Oppo v. Sharp is just the latest salvo in an escalating international battle over the power to set global licenses—a battle to which the SPC has further contributed by endorsing the use of anti-suit injunctions to block the enforcement of foreign SEP injunctions against Chinese companies. Specifically, in April 2021, the SPC reported what it considered the top IP rulings from 2020, providing a list of “typical” (exemplary) decisions, including one from Huawei v. Conversant that marked the first time that a Chinese court issued an anti-suit injunction in an IP case. The SPC characterized that ruling—which led to a settlement that ended parallel litigation in other countries—as having “achieved good legal and social effects”. Chinese courts have continued to issue such orders in other cross-border SEP disputes, including a battle that began late last year between the Wuhan Intermediate People’s Court and the Eastern District of Texas over dueling anti-suit injunctions (and anti-anti-suit injunctions) that has since ended due to settlement as well. Time will tell if the SPC’s Oppo decision will cause even more parties to race to the courthouse now that courts in at least two countries are willing to tackle global licenses.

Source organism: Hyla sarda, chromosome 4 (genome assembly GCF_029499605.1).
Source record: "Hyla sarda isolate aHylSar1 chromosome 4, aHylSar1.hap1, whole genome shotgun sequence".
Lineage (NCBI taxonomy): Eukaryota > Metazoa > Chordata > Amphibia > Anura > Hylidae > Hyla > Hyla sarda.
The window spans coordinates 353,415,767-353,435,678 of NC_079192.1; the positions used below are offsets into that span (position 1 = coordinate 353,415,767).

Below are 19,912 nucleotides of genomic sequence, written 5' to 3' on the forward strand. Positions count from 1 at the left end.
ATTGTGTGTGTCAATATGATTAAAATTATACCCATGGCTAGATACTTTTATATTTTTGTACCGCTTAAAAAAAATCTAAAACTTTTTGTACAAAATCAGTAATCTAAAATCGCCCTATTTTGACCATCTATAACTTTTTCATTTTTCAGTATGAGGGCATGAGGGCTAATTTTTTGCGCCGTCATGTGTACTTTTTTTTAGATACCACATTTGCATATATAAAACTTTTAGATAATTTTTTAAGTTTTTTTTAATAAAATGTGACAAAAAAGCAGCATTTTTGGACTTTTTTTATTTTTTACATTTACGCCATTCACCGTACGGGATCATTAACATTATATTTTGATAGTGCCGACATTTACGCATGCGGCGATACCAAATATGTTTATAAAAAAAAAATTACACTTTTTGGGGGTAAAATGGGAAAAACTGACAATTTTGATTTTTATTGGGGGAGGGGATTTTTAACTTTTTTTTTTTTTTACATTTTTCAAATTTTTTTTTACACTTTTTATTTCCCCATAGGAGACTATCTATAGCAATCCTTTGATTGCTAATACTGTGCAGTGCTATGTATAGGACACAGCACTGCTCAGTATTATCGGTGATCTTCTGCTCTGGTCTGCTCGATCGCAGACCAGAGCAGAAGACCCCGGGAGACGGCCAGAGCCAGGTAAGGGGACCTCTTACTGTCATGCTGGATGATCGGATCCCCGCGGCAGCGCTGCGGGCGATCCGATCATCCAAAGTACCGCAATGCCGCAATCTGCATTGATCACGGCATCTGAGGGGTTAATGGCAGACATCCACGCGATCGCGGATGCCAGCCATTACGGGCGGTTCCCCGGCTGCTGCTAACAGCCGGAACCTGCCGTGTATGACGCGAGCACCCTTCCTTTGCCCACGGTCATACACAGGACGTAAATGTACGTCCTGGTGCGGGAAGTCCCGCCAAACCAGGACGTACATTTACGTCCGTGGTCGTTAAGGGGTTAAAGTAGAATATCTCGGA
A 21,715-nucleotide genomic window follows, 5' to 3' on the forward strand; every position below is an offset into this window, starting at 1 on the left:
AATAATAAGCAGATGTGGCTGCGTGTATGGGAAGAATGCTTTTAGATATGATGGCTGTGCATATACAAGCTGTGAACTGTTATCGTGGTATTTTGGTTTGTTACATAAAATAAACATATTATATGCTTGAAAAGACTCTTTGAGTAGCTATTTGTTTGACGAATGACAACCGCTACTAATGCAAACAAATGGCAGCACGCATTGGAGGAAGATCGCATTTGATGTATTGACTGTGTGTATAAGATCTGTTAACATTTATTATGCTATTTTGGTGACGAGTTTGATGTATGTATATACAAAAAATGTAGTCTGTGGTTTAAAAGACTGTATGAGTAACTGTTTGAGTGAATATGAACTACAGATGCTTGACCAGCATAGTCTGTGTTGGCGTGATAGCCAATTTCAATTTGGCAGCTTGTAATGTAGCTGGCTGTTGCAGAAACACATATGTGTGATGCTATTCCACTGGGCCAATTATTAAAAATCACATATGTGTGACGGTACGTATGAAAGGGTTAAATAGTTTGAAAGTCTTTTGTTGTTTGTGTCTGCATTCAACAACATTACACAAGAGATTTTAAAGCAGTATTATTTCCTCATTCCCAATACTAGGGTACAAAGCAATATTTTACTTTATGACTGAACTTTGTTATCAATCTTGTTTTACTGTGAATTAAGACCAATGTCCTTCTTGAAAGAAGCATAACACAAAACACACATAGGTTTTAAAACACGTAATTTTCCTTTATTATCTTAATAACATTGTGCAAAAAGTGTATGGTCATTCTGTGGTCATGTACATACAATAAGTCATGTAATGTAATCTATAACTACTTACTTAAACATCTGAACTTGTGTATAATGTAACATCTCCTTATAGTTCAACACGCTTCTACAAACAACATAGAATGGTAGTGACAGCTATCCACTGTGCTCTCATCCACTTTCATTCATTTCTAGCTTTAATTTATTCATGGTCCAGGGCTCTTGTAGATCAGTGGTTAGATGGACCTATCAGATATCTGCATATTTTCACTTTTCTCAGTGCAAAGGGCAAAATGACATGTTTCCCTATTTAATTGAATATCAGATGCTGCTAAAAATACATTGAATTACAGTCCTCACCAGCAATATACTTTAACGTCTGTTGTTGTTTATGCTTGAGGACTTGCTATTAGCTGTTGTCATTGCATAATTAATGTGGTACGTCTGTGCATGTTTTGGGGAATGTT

Finally, the limited availability and belated release of written opinions like Oppo highlight a parallel issue related to judicial transparency in China, where courts generally report a far more limited set of data than in other jurisdictions like the US. Even major decisions are often not officially reported for months, and such delays—combined with the relative scarcity of official guidance on those rulings’ proper application—have led some stakeholders to protest the resulting lack of insight into Chinese courts’ approach to SEP issues. Notably, in July 2021, the World Trade Organization (WTO) sought further clarity from China on recent SEP cases through a request for information submitted pursuant to Article 63.3 of the TRIPS Agreement. The request noted that despite the significant changes in SEP jurisprudence that have recently been reported, most of the underlying decisions had not published on the SPC’s “China Judgements [sic] Online” website—including the Shenzhen court’s decision in the Oppo case. As a result, the WTO asked China to provide that written opinion and two others of consequence, also seeking information on the precedential impact of the SPC’s case designations—i.e., “big” and “typical” decisions—and further details on the scope of Chinese anti-suit injunctions (as well as the process courts must follow to issue them). On September 7, the Chinese government issued a one-page response, explaining that “big” and “typical” rulings are “cases for reference and have no legal effect of general application”. Otherwise, the statement asserted that China is not obligated to provide the requested information under the TRIPS Agreement, instead countering that the country stands ready to have bilateral discussions on these topics through the existing China-European Union IP Working Group.